D.C. Mayor Muriel E. Bowser (D) speaks at a news conference on Feb. 6. (Salwan Georges/The Washington Post)

APPEARING BEFORE the D.C. Council at the start of its consideration of Mayor Muriel E. Bowser’s (D) proposed fiscal 2020 budget, the city’s independent chief financial officer, Jeffrey S. DeWitt, warned of “yellow flashing signals” in the economy. His comments about a slowdown in population, job and income growth would seemingly suggest the need for the District to slow down spending. Instead, the mayor’s budget grows spending faster than the economy. In its budget deliberations, the council must decide whether that is prudent.

The $9.9 billion general fund budget unveiled by the mayor last month represents an 8.2 percent increase in spending over the current year, outpacing the growth in personal incomes or wage and salary earnings. To pay for the rise, the budget proposes use of past savings and increases to commercial real estate taxes, though the District already has some of the highest commercial real estate and transaction costs in the area. The proposed budget got an unusual rebuke from D.C. Auditor Kathy Patterson, who said it was “not fiscally responsible” and could lead to the excesses that resulted in the appointment of a federal control board in the 1990s.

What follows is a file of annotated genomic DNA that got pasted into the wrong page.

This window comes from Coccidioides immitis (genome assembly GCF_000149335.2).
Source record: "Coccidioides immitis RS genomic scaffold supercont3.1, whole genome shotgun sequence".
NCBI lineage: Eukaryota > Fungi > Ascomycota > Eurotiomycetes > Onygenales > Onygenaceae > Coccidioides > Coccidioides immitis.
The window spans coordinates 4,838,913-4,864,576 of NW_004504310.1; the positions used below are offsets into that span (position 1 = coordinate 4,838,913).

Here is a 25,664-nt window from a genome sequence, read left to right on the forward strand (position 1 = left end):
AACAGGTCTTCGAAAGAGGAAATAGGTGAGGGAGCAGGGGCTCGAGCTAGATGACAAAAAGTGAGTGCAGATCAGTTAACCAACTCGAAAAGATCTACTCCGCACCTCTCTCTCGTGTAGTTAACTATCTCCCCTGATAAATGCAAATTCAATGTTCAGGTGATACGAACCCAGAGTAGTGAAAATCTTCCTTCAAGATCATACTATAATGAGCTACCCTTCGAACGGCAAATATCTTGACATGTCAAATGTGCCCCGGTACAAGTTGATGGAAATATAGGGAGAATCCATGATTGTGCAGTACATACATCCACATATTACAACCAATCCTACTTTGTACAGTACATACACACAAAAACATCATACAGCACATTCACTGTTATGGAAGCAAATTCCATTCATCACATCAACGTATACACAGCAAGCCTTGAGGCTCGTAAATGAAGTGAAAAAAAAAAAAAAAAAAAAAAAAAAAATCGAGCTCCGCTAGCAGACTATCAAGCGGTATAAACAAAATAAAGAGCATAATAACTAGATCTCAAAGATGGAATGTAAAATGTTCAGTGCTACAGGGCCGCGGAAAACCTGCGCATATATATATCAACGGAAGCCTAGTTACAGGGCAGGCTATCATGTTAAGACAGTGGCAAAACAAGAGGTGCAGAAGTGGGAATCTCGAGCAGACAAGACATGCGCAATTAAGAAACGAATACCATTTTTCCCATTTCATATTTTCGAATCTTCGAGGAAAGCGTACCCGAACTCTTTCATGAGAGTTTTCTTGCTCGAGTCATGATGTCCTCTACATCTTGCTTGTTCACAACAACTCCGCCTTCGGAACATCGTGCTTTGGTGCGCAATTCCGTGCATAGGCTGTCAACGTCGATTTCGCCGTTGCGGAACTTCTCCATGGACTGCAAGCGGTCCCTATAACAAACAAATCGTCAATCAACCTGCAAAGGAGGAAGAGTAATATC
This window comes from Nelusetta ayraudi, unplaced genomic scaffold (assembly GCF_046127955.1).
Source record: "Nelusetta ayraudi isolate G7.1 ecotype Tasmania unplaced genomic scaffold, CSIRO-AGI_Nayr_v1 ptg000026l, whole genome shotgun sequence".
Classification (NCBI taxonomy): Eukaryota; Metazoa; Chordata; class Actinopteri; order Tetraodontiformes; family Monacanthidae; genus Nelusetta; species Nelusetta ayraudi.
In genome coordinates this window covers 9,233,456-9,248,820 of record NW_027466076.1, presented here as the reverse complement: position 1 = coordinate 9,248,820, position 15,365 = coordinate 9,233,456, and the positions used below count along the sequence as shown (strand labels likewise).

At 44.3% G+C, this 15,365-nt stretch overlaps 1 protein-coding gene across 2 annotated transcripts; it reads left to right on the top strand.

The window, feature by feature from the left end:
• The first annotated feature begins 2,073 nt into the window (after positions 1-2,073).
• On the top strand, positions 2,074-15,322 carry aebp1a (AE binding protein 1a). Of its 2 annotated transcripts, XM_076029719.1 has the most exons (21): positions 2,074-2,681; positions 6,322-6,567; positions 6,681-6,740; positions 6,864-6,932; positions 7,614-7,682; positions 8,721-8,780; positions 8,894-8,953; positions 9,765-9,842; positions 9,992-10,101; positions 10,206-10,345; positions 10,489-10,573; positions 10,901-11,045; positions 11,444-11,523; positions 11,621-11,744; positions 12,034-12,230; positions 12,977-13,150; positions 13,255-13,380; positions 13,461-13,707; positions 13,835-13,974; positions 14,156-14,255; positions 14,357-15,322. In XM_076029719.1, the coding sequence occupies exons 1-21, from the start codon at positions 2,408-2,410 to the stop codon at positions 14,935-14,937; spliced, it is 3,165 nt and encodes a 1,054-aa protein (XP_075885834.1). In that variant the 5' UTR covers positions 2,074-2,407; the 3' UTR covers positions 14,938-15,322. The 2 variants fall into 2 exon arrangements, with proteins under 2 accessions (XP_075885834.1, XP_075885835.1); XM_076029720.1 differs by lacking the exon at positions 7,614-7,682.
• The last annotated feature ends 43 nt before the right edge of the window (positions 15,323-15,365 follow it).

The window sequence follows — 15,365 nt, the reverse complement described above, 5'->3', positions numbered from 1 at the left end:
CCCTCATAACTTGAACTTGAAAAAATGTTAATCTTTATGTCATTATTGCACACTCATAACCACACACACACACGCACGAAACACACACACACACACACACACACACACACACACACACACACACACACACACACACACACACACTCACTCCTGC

Mr. DeWitt has certified the mayor’s budget and four-year financial plan as balanced, and it is hyperbole to suggest the District — with its Triple-A bond rating, consistently balanced budgets and strict fiscal controls — is in danger of losing local control of its finances. Ms. Bowser has adhered to the tradition of sound management established by former mayor , and she rightly has set affordable housing and public education as priorities. But concerns about the sustainability of this spending path should not be dismissed.

Though administration officials argue that much of the increased spending is in one-time investments and not continuing social programs, color us skeptical about the willingness of city officials to cut back on expenditures in the future. If, as the mayor’s budget proposes, $130 million is set aside in 2020 for the Housing Production Trust Fund, what are the chances of it getting less in the future? Does that mean more taxes are in the offing in future years? And is the D.C. Policy Center, a centrist think tank, correct in its assessment that tax policy is being so haphazardly applied it could impact the economic growth on which the District’s future rests?

The council, which must pass a budget by the end of May, has had an unfortunate tendency to simply add more to the mayor’s budget. Last year, for example, it made last-minute changes to the commercial tax rate to generate more funding for the arts and other programs.

Already this budget session there has been criticism of the mayor’s budget for what it doesn’t include. The council needs to pay attention to the “yellow flashing signals” that Mr. DeWitt talked about and ask the hard questions about what the District can afford.